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Life Off-the-Grid

One of the Scariest Videos I’ve Ever Watched

by Cam Mather

Sometime when you have 8 minutes watch this really great video. On the surface it would seem quite innocuous, just a bank regulator talking about bank fraud. I know what you’re thinking… boring.

http://www.pbs.org/newshour/bb/business/jan-june10/solman_02-17.html#transcript

In the video William Black talks about the savings and loan crisis that occurred in the U.S. during the 1980s when Savings & Loan companies responded to Ronald Regan’s deregulated market by cheating and created a huge mess that the U.S. taxpayers coughed up a staggering amount of money to clean up.

Then in 2004 the FBI, which had prosecuted senior insiders in the savings and loan mess, said there was an “epidemic of mortgage fraud” and predicted that it would produce an economic crisis. They were right and it did. In fact it went global. This is what happens when you deregulate markets – people lie and cheat.

So after the largest economic crisis since the depression – which was completely avoidable with proper regulation and sane interest rates by the Fed –  the big financial institutions got the rules changed so they didn’t have to actually record the value of their loans. Since the housing market collapsed and there really is no hope they will be able to recover these losses they should have been “marked to market.” This just means that even if you loaned someone $500,000 for their house, if the house is now worth $250,000 and you really have no hope of recovering the full $500,000, then you need to be truthful and reduce what you can realistically hope to recover from that loan on your books.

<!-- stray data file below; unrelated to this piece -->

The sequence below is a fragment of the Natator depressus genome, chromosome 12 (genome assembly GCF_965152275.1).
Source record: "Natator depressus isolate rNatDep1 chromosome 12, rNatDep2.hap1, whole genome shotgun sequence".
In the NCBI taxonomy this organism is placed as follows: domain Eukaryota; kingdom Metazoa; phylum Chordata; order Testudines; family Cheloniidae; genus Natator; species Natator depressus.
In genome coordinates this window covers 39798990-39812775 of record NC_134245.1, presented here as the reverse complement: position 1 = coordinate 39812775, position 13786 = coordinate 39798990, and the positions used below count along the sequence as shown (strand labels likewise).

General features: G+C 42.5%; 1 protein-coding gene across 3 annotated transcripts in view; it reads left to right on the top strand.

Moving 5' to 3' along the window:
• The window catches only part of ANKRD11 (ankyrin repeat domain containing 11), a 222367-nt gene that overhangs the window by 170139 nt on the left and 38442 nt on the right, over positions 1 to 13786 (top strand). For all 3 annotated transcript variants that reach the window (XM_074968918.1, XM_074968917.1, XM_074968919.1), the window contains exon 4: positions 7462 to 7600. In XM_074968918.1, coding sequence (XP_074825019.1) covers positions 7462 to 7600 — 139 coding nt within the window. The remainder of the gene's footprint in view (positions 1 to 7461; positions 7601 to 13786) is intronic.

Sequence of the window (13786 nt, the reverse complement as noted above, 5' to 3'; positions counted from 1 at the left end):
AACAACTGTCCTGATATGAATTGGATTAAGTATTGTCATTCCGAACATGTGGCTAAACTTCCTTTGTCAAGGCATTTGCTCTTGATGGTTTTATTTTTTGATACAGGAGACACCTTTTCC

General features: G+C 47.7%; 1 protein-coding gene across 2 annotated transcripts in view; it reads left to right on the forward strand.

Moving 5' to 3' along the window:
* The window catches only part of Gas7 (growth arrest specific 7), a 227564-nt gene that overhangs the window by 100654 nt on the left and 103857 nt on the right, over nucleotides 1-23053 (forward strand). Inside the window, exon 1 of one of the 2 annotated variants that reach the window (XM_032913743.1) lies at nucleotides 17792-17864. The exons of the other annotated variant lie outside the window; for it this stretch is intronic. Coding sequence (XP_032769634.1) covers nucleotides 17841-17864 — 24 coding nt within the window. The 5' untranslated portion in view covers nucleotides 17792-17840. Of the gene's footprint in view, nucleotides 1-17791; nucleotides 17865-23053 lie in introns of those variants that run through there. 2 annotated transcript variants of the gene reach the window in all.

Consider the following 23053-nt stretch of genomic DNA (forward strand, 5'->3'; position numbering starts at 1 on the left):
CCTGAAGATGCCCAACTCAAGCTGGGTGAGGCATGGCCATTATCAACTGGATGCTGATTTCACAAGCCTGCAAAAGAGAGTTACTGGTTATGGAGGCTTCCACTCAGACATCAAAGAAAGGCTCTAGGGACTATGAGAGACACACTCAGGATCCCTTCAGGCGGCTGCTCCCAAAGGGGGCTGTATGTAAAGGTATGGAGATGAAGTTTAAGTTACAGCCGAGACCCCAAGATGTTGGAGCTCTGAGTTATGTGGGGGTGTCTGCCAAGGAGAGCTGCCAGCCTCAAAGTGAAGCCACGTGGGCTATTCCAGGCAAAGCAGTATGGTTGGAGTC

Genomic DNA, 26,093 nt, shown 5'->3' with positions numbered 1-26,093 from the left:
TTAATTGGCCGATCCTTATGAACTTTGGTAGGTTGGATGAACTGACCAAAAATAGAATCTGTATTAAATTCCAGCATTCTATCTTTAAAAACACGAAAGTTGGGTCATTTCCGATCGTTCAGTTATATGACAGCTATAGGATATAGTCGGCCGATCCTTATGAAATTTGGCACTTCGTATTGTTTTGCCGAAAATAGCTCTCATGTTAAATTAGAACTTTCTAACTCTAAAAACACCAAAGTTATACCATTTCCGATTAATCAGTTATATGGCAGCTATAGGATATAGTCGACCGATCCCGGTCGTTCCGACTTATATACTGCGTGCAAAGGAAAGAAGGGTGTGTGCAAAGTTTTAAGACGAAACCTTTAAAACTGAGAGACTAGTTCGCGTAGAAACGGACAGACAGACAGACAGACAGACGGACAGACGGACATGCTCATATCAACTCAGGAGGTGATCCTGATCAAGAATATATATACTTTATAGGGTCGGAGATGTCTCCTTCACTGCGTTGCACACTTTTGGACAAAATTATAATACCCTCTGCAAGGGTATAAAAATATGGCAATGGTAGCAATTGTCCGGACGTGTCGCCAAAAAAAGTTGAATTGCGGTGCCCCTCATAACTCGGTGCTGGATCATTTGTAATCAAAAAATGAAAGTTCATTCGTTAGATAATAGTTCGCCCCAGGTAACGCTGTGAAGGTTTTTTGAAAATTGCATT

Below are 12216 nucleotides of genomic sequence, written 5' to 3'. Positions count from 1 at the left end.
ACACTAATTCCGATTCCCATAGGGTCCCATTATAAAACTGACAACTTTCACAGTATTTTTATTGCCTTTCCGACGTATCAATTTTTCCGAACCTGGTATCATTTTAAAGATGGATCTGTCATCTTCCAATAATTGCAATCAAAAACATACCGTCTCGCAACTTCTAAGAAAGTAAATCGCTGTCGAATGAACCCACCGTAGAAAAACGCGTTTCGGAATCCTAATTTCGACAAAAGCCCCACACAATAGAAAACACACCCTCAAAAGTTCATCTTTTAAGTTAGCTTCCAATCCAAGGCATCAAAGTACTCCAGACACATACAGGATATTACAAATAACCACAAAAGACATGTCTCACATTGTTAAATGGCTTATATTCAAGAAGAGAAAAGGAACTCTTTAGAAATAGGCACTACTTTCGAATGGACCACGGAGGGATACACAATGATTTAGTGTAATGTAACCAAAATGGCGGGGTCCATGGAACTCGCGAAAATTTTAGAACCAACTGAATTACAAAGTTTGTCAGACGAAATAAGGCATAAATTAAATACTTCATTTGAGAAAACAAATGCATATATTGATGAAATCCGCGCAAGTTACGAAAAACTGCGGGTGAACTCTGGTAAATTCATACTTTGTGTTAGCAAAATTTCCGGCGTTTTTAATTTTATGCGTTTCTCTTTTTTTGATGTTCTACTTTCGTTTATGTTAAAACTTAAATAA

But the banks convinced their regulator to change the rules so that they didn’t have to recognize the loss unless they sold the loan. So essentially what William Black is saying is that the large financial institutions in the U.S. are insolvent, or bankrupt. They’re just not admitting it.

If the real estate market had any chance of recovering at some point in the foreseeable future, this might help, but the market is moribund and with the continuing unemployment and lack of economic activity other than government stimulus there is little hope for this.

In fact, Nic Retsinas of the Harvard Joint Center for Housing Studies predicts that as housing prices continue to drop and ARMs (adjustable rate mortages) reset, half of all U.S. homeowners are predicted to be underwater on their mortgages by 2011.

http://www.cbsnews.com/stories/2009/08/13/eveningnews/main5240533.shtml

You should read that again. Half of U.S. homeowners will have negative equity in their homes, or their mortgages will be worth more than their homes. How depressing is that!

And as if that’s not bad enough, those large financial institutions have got the accounting rules changed so that they don’t really have to acknowledge the mess. Even “The Economist,” which isn’t a publication known for panicking, notes that the number of bank failures in 2009 was 900% higher than in 2007 with 700 banks worth close to half a trillion dollars problematic today.

http://www.economist.com/daily/news/displaystory.cfm?story_id=15585340&fsrc=nwl&source=patrick.net

If you “mark to market” the number is significantly higher.

The message here is “batten down the hatches” – the worst is not yet over. There’s still more to come. It’s time to pay down debt, build up some savings, make your home more energy efficient and buy some precious metals. The potential fallout from a financial catastrophe this big means that you’ll be on your own. Make yourself more independent!

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